They used to say never trust a skinny chef. Now you can't trust a fat one. We are witnessing a sea-change in gastronomy; gone is the cream and butter, foie gras and rich, fat-laden charcuterie. In their place come the concentrated flavours of highly seasonal produce and new techniques such as gels, mousses and foams that give us flavour without the fat. Portions are smaller, presentation simpler and the effect on the body lighter.
Chefs such as René Redzepi of Noma in Copenhagen, Sergio Herman of Oud Sluis in the Netherlands, and Alain Passard of Arpège in Paris have been advocating this lighter eating for some time. Now Agnar Sverrisson enters the fray with his own Nordic-influenced cuisine.
In his new-as-paint Marble Arch restaurant, the Icelandic former senior chef of Le Manoir aux Quat' Saisons has gone back to his roots with a menu representing the icy-clean flavours of northern Europe without the pickled-herring clichés. So Icelandic cod is served with avocado purée and chorizo; Icelandic lamb comes with a broth of barley and root vegetables; and pan-fried scallops accompany a variety of "cauliflower textures".
The extremely textural appetiser of paper-thin crisps, fashioned from cod skin, potato and seaweed bread, evokes memories of Redzepi's Noma, coming here with dips of herbed yoghurt and puffed barley, and a vibrant green wasabi and gem-lettuce mousse.
There is a lightness and texture in the décor as well as the cooking. Sverrisson and co-owner Xavier Rousset, the former sommelier at Le Manoir, have transformed Deya, a flamboyant Indian, into an understated, confident space of white walls and milky coffee tones, punctuated by vivid paintings by Icelandic artist Thorlakur Morthens. A large, relaxed champagne bar gets all the views on to Portman Street, with the restaurant feeling a little divorced from the action.
The first course of tomato and artichoke textures is a riff of bits and bobs of confited, roasted, dried and raw tomatoes and artichokes strewn with flower petals and baby green leaves. It looks lightweight, but flavours are focused and it's a joy to eat. Cornish crab with champagne dressing and pickled girolles is a more conventional dish on the surface, with all sorts of tongue-tingling complexity lurking behind the freshness of the crab.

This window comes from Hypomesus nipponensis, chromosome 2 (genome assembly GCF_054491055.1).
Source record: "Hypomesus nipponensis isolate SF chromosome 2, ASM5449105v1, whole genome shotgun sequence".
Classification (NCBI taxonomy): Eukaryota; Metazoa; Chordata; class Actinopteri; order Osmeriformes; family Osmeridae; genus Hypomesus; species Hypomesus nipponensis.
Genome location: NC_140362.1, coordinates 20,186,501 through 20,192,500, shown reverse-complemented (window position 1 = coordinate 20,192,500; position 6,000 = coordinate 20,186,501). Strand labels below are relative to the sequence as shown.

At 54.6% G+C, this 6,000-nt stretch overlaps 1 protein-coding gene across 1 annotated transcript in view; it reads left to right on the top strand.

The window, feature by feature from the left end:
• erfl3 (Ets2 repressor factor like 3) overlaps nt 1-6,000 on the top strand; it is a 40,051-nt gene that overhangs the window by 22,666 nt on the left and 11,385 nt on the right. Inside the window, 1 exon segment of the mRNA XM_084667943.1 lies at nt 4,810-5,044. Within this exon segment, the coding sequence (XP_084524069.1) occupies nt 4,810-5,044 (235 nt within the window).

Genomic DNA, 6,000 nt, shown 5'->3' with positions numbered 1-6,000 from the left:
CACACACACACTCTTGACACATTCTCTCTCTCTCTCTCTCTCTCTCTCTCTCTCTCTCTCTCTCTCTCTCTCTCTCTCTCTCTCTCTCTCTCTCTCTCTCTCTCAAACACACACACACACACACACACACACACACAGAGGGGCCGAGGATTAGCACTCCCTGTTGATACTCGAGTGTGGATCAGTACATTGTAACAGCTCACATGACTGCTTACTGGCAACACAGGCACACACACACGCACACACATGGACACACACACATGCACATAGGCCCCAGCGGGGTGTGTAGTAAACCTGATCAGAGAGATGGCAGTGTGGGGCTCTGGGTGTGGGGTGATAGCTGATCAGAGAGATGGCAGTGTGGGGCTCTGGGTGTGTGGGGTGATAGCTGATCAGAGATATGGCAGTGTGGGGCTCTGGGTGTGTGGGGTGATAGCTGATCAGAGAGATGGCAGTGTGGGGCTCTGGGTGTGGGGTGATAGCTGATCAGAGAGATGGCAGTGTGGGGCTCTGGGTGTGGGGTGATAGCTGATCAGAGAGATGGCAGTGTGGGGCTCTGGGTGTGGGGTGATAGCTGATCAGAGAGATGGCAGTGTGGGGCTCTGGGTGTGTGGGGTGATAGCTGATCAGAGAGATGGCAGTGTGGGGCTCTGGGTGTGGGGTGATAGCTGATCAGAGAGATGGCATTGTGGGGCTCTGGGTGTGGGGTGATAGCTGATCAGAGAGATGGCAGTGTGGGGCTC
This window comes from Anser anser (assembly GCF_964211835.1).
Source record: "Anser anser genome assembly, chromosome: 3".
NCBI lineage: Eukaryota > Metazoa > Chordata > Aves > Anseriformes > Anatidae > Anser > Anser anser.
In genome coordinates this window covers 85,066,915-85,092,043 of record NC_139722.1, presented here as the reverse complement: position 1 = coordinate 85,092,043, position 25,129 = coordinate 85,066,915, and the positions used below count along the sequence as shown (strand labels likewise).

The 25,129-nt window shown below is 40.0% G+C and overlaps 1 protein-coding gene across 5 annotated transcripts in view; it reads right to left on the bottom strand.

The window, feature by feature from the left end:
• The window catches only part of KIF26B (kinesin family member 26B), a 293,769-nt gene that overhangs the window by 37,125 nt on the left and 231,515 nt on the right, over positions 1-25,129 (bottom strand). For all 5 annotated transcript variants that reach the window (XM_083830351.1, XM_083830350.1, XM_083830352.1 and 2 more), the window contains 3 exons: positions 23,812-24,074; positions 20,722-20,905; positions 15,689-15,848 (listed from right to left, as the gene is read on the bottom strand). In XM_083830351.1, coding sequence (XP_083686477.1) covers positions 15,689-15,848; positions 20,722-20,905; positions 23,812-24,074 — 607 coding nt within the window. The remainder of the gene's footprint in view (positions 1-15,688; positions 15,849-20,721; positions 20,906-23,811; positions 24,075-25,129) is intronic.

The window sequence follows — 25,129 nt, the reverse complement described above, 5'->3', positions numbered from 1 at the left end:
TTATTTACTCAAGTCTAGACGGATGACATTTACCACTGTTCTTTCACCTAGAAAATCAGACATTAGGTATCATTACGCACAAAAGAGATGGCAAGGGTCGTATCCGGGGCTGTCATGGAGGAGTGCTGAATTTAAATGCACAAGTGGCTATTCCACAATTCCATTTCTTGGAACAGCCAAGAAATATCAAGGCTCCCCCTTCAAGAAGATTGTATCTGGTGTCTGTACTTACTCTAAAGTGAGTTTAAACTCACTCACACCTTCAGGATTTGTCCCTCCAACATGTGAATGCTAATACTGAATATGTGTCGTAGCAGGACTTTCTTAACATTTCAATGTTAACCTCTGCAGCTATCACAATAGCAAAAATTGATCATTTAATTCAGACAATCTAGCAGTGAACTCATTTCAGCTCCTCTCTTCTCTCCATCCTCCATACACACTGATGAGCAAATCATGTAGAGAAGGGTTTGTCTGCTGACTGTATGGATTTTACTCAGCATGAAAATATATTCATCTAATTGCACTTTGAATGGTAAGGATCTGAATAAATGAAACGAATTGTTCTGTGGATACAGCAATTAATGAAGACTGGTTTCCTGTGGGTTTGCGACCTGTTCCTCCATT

Rousset's wine list is massive, running to 420 wines, including a 1992 Petrus for £1,300. Back in the real world, a meaty, mouth-filling 2005 Akarua The Gullies (£39) is everything that is good about New Zealand Pinot Noir.
Suckling pig may not sound terribly healthy, but Sverrisson's slow-cooked Lancashire piglet is rich in finesse and flavour while being small in portion. The addition of little puddles of baby cabbage, squid legs and jellied noodles taste, surprisingly, like natural companions. There is also a gnarled, fossilised clump of pork crackling that pushes the crunchy texture idea too far.
Icelandic cod gets the full glamour treatment, roasted until it peels off into tender, juicy lobes, and teamed with delicately crisp olive bread, chorizo-studded coco beans, and a swirl of brandade and avocado purée.
A dessert of cereals, seeds, raspberries and breathtakingly good milk sorbet is a chic rework of my breakfast, followed by a polished array of petits fours.
There is something rather dreamlike about Texture. Textbook tall, slim staff glide from table to table. The cooking, while technically complex, appears effortless and the flavours pure. In spite of the generosity with little accompaniments throughout, I don't feel force-fed at all.
Texture is proof that gastronomy is changing to accommodate people who love good food but don't want to be punished by it.
SCORES: 1-9 STAY HOME AND COOK 10-11 NEEDS HELP 12 OK 13 PLEASANT ENOUGH 14 GOOD 15 VERY GOOD 16 CAPABLE OF GREATNESS 17 SPECIAL, CAN’T WAIT TO GO BACK 18 HIGHLY HONOURABLE 19 UNIQUE AND MEMORABLE 20 AS GOOD AS IT GETS
Texture, 34 Portman Square, London W1, tel: 020 7224 0028. Lunch and dinner Tues-Sat. Set price £45 per person for three courses (lunch, all dishes £8.50)
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